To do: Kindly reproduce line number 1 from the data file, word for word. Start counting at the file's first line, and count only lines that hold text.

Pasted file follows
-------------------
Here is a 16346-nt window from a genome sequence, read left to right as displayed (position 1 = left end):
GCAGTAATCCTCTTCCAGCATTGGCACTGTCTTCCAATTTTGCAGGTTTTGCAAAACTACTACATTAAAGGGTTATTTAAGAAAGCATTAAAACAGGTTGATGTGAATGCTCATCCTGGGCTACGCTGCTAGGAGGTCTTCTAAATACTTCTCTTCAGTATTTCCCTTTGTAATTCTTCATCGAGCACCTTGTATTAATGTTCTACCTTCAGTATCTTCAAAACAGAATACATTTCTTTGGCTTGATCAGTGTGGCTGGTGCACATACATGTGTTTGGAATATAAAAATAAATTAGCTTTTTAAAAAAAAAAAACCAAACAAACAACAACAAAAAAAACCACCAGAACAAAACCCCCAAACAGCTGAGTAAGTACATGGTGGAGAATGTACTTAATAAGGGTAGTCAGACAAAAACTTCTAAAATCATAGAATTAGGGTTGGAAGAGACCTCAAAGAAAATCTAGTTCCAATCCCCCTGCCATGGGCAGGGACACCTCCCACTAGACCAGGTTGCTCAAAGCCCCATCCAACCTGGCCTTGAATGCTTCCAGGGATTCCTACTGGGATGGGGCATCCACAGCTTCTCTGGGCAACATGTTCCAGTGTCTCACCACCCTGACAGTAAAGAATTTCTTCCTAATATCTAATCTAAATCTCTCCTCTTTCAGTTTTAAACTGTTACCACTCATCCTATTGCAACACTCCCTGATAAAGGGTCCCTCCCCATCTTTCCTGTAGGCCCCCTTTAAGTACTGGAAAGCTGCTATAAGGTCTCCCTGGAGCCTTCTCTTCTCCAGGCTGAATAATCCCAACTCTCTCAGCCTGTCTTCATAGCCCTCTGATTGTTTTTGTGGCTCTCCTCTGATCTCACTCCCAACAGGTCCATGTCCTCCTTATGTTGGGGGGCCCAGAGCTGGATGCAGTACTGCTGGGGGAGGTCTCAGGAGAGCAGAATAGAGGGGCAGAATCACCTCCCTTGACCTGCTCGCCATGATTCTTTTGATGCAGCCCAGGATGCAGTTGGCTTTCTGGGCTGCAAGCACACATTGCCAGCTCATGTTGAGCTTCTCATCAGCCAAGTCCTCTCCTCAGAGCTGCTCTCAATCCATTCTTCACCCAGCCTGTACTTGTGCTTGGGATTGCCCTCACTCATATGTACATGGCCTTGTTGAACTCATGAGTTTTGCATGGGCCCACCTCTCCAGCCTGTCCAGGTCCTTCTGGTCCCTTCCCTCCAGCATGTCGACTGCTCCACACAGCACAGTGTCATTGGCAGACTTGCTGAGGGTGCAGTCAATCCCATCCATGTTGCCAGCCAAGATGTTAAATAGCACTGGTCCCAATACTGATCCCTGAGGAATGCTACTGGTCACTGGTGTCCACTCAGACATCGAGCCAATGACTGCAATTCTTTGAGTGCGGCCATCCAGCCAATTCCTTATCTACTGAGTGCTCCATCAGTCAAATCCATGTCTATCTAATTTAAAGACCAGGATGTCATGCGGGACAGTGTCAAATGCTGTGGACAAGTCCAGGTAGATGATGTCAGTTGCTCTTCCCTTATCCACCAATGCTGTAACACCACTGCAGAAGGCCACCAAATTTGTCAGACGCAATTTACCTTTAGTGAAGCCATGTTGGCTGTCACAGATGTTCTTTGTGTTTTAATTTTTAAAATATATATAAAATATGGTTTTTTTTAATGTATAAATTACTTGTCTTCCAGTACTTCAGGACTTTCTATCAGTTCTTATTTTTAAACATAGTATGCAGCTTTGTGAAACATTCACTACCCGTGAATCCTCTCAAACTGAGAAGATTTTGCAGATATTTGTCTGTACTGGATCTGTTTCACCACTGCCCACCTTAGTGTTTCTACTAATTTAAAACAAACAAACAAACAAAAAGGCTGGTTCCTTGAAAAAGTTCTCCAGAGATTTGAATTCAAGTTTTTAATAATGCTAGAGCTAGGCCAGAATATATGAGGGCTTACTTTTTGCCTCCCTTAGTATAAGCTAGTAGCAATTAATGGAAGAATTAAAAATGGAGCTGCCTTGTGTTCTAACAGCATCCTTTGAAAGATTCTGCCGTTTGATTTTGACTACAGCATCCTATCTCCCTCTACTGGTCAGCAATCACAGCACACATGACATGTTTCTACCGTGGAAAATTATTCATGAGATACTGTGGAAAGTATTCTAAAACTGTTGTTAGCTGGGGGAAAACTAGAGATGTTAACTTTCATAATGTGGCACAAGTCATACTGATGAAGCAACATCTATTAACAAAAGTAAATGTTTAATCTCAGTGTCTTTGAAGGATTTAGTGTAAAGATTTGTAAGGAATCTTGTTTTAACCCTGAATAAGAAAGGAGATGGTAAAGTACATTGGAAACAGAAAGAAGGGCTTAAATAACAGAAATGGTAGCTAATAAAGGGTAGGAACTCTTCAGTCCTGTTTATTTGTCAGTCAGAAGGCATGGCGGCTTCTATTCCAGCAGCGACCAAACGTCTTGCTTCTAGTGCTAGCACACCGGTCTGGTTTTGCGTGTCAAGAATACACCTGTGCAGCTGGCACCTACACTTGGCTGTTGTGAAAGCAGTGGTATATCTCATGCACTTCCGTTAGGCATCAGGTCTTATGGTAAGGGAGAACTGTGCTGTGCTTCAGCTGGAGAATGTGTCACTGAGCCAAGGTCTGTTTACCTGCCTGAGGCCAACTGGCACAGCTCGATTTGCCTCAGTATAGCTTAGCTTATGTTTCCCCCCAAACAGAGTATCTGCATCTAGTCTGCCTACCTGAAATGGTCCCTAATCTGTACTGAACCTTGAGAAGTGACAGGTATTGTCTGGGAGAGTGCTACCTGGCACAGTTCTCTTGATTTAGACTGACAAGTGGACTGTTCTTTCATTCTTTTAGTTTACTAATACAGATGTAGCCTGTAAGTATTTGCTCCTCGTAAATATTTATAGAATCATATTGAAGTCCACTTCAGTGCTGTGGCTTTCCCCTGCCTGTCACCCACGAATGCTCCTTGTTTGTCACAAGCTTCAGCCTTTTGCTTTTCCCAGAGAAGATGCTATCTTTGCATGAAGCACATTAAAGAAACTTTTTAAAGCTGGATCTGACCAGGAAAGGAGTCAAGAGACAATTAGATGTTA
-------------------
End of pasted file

Here is a 16346-nt window from a genome sequence, read left to right as displayed (position 1 = left end):